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23 Mar 16. IDF armoured units getting Backtrail logistics trailers. The Israel Defense Forces (IDF) is in the process of taking delivery of Urdan Backtrail logistics trailers that can be towed by its tanks, armoured personnel carriers (APCs), and armoured engineering vehicles.
Urdan announced on 17 March that the IDF had ordered “dozens” of the trailers.
A military source said on 22 March that the 188th and 7th Armored Divisions have already begun receiving the trailers, while an Urdan company official confirmed that IDF infantry units that operate heavy APCs are also scheduled to receive them.
The military source said the trailers will be used alongside the M548 tracked cargo carriers rather than replace the ageing logistics vehicles.
Urdan said the Backtrail was “developed in response to the critical logistic requirements of the modern battlefield. It enables the continuous provision of supplies – including fuel, water, weapons, etc – to forces fighting in remote and inaccessible locations.”
The trailer has a cargo area measuring 4 x 2 m and can carry up to 1.8 tonnes, according to the company.
“The trailer can carry everything required by soldiers, enabling them to operate independently in the field for long periods,” the company said. “Backtrail can also carry various types of containers for any purpose and can even be used as a field emergency room.”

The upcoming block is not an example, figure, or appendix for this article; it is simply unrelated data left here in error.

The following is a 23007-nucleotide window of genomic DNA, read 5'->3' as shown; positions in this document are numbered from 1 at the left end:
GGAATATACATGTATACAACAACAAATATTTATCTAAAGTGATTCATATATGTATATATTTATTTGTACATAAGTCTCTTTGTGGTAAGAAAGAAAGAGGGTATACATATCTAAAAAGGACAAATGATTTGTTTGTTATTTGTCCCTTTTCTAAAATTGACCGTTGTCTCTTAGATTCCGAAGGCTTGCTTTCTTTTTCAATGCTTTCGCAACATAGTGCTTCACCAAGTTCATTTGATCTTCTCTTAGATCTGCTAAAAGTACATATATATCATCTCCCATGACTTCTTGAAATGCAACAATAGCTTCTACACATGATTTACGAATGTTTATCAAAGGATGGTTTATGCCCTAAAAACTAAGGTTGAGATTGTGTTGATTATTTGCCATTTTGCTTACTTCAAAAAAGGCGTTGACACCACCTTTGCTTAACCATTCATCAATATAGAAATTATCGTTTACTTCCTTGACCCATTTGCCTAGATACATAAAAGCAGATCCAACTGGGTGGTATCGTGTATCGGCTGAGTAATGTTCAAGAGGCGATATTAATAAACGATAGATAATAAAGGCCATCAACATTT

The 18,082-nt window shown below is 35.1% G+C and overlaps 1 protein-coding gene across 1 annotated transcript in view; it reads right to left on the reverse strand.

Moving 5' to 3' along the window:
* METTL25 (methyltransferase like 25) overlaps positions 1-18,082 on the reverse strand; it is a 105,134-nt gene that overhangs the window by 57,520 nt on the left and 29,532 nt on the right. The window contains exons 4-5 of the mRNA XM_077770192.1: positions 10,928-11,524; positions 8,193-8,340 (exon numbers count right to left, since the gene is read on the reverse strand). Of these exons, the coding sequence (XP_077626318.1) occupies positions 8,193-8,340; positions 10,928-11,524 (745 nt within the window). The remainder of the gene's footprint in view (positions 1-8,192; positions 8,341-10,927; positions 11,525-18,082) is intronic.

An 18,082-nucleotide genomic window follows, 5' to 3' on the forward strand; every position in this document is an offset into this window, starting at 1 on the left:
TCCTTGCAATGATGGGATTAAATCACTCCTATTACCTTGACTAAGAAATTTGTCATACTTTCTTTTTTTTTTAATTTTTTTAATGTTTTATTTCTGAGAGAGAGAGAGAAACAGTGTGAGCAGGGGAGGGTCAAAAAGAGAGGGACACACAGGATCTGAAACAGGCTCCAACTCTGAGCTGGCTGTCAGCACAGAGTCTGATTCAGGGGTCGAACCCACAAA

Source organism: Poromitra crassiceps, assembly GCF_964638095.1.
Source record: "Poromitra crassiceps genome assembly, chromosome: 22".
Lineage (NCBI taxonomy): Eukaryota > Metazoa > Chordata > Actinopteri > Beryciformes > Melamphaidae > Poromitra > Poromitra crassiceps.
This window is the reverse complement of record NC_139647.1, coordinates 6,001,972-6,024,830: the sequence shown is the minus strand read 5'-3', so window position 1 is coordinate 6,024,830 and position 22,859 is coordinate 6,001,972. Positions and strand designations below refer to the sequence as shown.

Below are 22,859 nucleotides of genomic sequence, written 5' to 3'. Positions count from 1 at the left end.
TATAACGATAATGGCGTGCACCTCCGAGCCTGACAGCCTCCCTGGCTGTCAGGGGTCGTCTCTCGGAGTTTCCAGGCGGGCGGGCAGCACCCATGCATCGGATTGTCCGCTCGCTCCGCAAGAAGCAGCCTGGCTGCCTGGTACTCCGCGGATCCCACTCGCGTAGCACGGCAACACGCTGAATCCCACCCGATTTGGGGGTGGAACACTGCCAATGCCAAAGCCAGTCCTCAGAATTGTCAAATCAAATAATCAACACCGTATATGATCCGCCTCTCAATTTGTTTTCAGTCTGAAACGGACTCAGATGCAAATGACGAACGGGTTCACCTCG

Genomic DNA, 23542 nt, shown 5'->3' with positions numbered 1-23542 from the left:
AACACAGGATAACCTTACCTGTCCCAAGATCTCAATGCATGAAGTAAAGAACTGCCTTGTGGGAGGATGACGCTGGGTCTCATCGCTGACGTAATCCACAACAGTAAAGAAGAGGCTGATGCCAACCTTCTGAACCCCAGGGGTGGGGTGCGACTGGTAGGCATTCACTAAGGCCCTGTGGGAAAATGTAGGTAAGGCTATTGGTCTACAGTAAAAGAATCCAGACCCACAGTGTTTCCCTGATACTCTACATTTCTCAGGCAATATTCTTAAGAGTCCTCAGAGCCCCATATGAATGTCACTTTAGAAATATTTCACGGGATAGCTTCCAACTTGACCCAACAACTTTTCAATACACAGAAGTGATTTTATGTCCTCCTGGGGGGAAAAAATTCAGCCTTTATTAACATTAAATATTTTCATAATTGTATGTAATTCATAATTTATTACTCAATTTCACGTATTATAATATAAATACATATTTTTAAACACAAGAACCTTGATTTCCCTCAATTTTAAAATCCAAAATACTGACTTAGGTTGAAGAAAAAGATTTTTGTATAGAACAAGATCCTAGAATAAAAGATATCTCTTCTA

Urdan launched a four-year development programme in 2008, driving Backtrail models around the Golan Heights and southern Israel in both winter and summer conditions. The trailer received IDF approval to begin mass production and deliveries in 2014.
Avi Raz, the military marketing manager at Urdan, told IHS Jane’s that the trailer can be towed by all versions of the Merkava tank, the Namer and Achzarit heavy APCs, and the Puma armoured engineering vehicle, but is too heavy for the M113 APC.
It can be quickly detached using a disconnect lever and its axel can rotate through 360 o to make reversing easy. (Source: IHS Jane’s)
23 Mar 16. AM General Puts JLTV Defeat in Rearview Mirror. AM General is going to be just fine.
Thanks for the concern.
That sums up the attitude of the South Bend, Indiana-based maker of the venerable Humvee in the wake of the hotly contested competition to field a new light tactical wheeled vehicle, which it lost last year to rival Oshkosh Corp. After the loss, some analysts predicted its owner — billionaire businessman Ron Perelman’s diversified holding company, MacAndrews & Forbes Inc. — would sell off the company. That has not come to pass yet.
“We have got great visibility of a deep pipeline of Humvee sales into the future,” said Chris Vanslager, the company’s executive vice president for defense programs.
Along with sales of new vehicles, the company plans on sustaining and modernizing older models for decades to come. It also has two non-military businesses to keep its plants humming: a subsidiary making purpose-built wheelchair accessible cars and a contract to build station wagons for Mercedes-Benz.
“We’re very bullish about where we are at right now,” Vanslager said in an interview.
The joint Army-Marine Corps program’s original goal was to field a replacement for the Humvee, which went into service in 1985. For starters, it will be quite some time before the JLTV supplants the Humvee, Vanslager said. It will be in the inventory through at least 2048, and perhaps longer.
“According to the DoD’s vehicle strategy, the JLTV does not and will not replace the Humvee. Additionally, the program’s acquisition strategy calls for several years of testing before a full fielding decision is made. At that point, it’s projected the program will take almost 10 years to complete full fielding,” he said.
The JLTV program of record calls for 17,000 units to be delivered in the f